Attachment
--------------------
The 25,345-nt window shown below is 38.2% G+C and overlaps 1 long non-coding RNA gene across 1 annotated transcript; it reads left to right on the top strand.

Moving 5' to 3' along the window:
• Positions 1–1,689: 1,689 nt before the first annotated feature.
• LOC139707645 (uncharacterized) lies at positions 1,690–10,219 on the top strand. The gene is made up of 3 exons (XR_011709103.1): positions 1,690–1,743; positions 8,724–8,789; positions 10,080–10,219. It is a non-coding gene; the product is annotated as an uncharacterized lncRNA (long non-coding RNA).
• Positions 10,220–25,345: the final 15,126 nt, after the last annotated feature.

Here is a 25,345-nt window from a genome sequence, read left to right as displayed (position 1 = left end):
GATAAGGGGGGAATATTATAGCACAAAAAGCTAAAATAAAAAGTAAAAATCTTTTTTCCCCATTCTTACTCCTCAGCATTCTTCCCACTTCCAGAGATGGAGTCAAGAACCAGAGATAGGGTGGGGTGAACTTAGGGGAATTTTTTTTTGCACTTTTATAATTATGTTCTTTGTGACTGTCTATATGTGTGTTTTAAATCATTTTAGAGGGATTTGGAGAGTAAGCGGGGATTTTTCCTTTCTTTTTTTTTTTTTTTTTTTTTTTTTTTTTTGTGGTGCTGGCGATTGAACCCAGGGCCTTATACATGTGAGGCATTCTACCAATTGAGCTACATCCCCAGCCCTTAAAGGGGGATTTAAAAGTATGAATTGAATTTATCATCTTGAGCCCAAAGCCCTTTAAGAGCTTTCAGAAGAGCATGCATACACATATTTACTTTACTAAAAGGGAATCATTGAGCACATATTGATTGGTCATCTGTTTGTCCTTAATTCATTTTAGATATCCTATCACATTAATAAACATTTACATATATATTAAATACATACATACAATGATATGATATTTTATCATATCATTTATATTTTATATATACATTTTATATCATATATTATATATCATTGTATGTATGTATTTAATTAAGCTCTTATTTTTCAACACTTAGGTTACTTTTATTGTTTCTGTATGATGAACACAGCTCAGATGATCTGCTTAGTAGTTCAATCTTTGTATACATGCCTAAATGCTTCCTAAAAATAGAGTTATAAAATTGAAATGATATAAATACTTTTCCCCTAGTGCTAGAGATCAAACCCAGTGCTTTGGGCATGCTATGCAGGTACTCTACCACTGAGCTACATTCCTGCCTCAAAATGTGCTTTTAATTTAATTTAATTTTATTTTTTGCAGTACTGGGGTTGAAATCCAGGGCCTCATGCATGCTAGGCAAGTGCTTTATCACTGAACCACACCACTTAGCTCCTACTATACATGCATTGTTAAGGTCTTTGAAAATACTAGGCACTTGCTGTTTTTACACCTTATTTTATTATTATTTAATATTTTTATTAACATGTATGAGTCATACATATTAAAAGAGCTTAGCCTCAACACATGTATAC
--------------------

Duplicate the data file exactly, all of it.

The 25,345-nt window shown below is 38.2% G+C and overlaps 1 long non-coding RNA gene across 1 annotated transcript; it reads left to right on the top strand.

Moving 5' to 3' along the window:
• Positions 1–1,689: 1,689 nt before the first annotated feature.
• LOC139707645 (uncharacterized) lies at positions 1,690–10,219 on the top strand. The gene is made up of 3 exons (XR_011709103.1): positions 1,690–1,743; positions 8,724–8,789; positions 10,080–10,219. It is a non-coding gene; the product is annotated as an uncharacterized lncRNA (long non-coding RNA).
• Positions 10,220–25,345: the final 15,126 nt, after the last annotated feature.

Here is a 25,345-nt window from a genome sequence, read left to right as displayed (position 1 = left end):
GATAAGGGGGGAATATTATAGCACAAAAAGCTAAAATAAAAAGTAAAAATCTTTTTTCCCCATTCTTACTCCTCAGCATTCTTCCCACTTCCAGAGATGGAGTCAAGAACCAGAGATAGGGTGGGGTGAACTTAGGGGAATTTTTTTTTGCACTTTTATAATTATGTTCTTTGTGACTGTCTATATGTGTGTTTTAAATCATTTTAGAGGGATTTGGAGAGTAAGCGGGGATTTTTCCTTTCTTTTTTTTTTTTTTTTTTTTTTTTTTTTTTGTGGTGCTGGCGATTGAACCCAGGGCCTTATACATGTGAGGCATTCTACCAATTGAGCTACATCCCCAGCCCTTAAAGGGGGATTTAAAAGTATGAATTGAATTTATCATCTTGAGCCCAAAGCCCTTTAAGAGCTTTCAGAAGAGCATGCATACACATATTTACTTTACTAAAAGGGAATCATTGAGCACATATTGATTGGTCATCTGTTTGTCCTTAATTCATTTTAGATATCCTATCACATTAATAAACATTTACATATATATTAAATACATACATACAATGATATGATATTTTATCATATCATTTATATTTTATATATACATTTTATATCATATATTATATATCATTGTATGTATGTATTTAATTAAGCTCTTATTTTTCAACACTTAGGTTACTTTTATTGTTTCTGTATGATGAACACAGCTCAGATGATCTGCTTAGTAGTTCAATCTTTGTATACATGCCTAAATGCTTCCTAAAAATAGAGTTATAAAATTGAAATGATATAAATACTTTTCCCCTAGTGCTAGAGATCAAACCCAGTGCTTTGGGCATGCTATGCAGGTACTCTACCACTGAGCTACATTCCTGCCTCAAAATGTGCTTTTAATTTAATTTAATTTTATTTTTTGCAGTACTGGGGTTGAAATCCAGGGCCTCATGCATGCTAGGCAAGTGCTTTATCACTGAACCACACCACTTAGCTCCTACTATACATGCATTGTTAAGGTCTTTGAAAATACTAGGCACTTGCTGTTTTTACACCTTATTTTATTATTATTTAATATTTTTATTAACATGTATGAGTCATACATATTAAAAGAGCTTAGCCTCAACACATGTATAC